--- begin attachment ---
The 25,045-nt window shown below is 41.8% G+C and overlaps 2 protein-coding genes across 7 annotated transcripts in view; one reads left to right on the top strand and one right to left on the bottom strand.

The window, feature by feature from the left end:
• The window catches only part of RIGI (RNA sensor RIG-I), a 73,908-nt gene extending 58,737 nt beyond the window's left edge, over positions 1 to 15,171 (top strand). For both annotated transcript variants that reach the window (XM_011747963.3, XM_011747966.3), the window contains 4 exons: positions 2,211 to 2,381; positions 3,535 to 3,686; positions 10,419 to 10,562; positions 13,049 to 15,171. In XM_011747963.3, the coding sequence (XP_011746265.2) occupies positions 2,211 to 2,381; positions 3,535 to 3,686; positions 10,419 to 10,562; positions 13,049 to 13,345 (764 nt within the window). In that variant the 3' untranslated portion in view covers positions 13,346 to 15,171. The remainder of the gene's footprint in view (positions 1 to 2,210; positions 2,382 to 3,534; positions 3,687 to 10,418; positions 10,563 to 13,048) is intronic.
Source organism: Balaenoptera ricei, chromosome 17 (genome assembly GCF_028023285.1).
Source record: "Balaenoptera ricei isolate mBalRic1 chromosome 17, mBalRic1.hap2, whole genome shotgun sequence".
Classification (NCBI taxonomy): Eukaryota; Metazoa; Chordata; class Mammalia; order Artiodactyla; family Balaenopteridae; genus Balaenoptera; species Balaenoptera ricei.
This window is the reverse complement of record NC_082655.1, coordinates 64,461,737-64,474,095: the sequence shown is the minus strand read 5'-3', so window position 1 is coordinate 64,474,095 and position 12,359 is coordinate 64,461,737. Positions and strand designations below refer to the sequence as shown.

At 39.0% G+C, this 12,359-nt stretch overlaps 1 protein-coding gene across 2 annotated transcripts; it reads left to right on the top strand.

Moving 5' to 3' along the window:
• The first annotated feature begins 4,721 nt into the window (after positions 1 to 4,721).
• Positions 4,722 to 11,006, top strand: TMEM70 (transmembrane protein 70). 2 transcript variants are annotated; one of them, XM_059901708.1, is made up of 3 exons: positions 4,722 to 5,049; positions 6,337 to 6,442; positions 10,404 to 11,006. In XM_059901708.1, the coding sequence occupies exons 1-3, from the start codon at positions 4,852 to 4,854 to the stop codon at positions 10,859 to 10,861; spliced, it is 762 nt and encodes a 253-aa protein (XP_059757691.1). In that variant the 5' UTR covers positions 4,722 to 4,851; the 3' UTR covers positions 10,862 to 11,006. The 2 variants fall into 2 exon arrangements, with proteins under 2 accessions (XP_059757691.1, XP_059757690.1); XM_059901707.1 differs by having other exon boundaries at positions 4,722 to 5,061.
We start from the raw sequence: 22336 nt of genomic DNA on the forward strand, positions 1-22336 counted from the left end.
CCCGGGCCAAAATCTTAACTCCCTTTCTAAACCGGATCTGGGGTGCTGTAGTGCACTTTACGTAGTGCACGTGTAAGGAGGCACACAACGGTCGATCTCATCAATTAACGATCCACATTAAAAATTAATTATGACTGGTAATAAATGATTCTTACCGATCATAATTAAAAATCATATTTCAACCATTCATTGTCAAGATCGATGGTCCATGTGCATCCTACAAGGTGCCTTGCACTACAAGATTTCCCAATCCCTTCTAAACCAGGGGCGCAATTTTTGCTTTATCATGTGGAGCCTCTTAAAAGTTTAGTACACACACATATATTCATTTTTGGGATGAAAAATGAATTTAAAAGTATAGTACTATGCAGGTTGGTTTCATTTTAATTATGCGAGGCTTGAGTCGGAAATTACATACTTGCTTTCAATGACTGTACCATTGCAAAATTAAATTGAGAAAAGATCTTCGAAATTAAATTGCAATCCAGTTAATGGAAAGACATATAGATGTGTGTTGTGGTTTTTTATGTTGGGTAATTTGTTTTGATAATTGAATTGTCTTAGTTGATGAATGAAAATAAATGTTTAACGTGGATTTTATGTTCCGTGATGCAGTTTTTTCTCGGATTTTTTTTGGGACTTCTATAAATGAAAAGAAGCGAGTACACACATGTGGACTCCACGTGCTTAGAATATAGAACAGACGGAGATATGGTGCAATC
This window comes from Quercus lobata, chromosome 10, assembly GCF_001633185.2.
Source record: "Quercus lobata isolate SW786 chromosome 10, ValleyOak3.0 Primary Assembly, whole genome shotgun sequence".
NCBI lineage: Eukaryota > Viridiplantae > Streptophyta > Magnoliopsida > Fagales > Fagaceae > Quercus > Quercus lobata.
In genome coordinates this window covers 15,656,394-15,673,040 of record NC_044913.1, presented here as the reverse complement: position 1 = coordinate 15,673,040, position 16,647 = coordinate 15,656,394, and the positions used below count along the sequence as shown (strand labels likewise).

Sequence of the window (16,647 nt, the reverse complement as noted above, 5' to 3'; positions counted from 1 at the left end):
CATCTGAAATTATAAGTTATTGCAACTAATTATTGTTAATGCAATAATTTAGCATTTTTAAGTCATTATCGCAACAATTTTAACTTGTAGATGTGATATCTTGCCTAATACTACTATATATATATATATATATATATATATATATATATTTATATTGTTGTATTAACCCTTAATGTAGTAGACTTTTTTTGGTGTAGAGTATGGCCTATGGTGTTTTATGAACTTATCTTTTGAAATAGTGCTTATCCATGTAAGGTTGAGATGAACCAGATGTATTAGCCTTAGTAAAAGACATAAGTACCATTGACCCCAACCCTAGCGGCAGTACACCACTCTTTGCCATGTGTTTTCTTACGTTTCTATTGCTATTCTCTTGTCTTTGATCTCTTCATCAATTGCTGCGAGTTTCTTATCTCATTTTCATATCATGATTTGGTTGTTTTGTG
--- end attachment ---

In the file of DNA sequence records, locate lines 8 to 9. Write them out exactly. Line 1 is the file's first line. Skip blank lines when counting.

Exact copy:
At 39.0% G+C, this 12,359-nt stretch overlaps 1 protein-coding gene across 2 annotated transcripts; it reads left to right on the top strand.

Moving 5' to 3' along the window: